The seats, too, have been getting lots of happy thoughts, wearing like second skins over the long haul. A 900-mile run from L.A. to Reno, Nevada, and on to Monterey, California—a substantial day by anybody’s measure—left us relaxed and ache-free. Why can’t all cars have seats this comfortable? Also surprising is the Kizashi’s paint quality. Recently, we parked our platinum-silver Suzuki next to a similarly silver-hued $90,000-plus Mercedes-Benz S-class and noticed that the Kizashi’s metallic coat (a $130 option) was equally lustrous, with no obvious orange peel.
Drawing Fire
The biggest lightning rod for complaints is the six-speed manual’s shifter, which was never very tight or snick-snickity to begin with. Now it’s even looser and less fulfilling, and the reverse engagement feels as though you’re forcing the stick against a wad of rubber bands. Often we think reverse is engaged, only to hear the nauseating zzzzing! of a not-quite-meshed dog clutch. The start/stop button needs to be pushed twice or held down to stop the engine; that gets old. Finally, the brakes have seen their best days. Although there was still a safe amount of meat on the pads at the 30,000-mile checkup, the pedal is getting softer with time, and some judder makes its way up the steering column during harder stops.


The 22,500-mile service passed with a $105 bill, and the 30,000-mile service landed with a $376 thud, mainly because that is the service in which the coolant and various filters are replaced, including the $114 (!) cabin-air filter. For that kind of money, the air should be bottle-able as a health elixir.

The nearest dealer to our L.A. bureau raises the distribution-network issue. It is more than 30 miles away, and it’s hardly the gleaming retail center you find selling Hondas or Toyotas. It appears to be a former used-car lot, with a ratty little showroom and a service department located down a weedy back alley. It could be the best dealer in all of cardom, but in an era of dealerships seemingly made of chrome and stainless steel with klieg lights blazing in the night, this kind of brand representation won’t lift Suzuki’s image.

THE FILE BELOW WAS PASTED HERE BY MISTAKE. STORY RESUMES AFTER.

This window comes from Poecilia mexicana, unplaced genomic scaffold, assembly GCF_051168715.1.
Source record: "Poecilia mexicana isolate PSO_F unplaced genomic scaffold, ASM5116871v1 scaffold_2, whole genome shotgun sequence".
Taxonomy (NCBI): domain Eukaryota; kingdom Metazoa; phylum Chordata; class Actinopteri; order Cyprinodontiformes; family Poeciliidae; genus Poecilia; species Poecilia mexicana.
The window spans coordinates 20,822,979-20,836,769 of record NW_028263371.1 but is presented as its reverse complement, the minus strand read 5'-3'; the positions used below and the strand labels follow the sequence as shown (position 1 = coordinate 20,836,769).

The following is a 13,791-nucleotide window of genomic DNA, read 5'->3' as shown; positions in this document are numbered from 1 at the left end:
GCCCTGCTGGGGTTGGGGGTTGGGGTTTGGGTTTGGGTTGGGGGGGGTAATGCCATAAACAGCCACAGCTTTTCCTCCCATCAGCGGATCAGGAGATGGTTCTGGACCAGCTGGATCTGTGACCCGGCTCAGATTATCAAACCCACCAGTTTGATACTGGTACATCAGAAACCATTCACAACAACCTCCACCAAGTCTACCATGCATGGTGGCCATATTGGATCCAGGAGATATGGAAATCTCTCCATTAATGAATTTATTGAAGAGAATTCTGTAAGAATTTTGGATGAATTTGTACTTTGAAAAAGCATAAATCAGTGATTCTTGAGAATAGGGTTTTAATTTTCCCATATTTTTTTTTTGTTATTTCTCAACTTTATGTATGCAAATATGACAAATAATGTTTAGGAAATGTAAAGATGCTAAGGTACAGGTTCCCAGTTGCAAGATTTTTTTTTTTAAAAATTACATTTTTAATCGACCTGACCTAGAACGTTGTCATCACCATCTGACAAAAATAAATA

Date: August 2010
Months in Fleet: 7 months
Current Mileage: 12,192 miles
Average Fuel Economy: 25 mpg
Range: 415 miles
Service: $45
Normal Wear: $0
Repair: $0




Seven months in, and our Kizashi is short on miles. But don’t blame the Suzuki, which has a logbook full of praise. It’s merely the result of having high-dollar rides like a BMW 750Li xDrive and Infiniti M56 S in our long-term fleet.

If the Kizashi is underdriven, however, it is not unloved. Our previous main complaint was that the Kizashi is slow, which is still true. Yet we’ve otherwise been pleased with the Kizashi’s quiet ride and comfortable driver’s seat. The clutch pedal is relatively soft, which makes for easy driving in stop-and-go traffic.

The Kizashi has also been problem-free. Our only mishaps have been cupholder-related. First, we broke off one of the spring-loaded tabs that keep smaller beverages in place. Then the foam-rubber liner at the bottom of the cupholder was sucked up by an errant vacuum nozzle. Both items have yet to be repaired. (We like living on the edge.) We had a recall service performed at no cost to fix the glove box, which could open in a crash. Overall, our only expense has been $45 for an oil and filter change, tire rotation, and multipoint inspection at 7500 miles.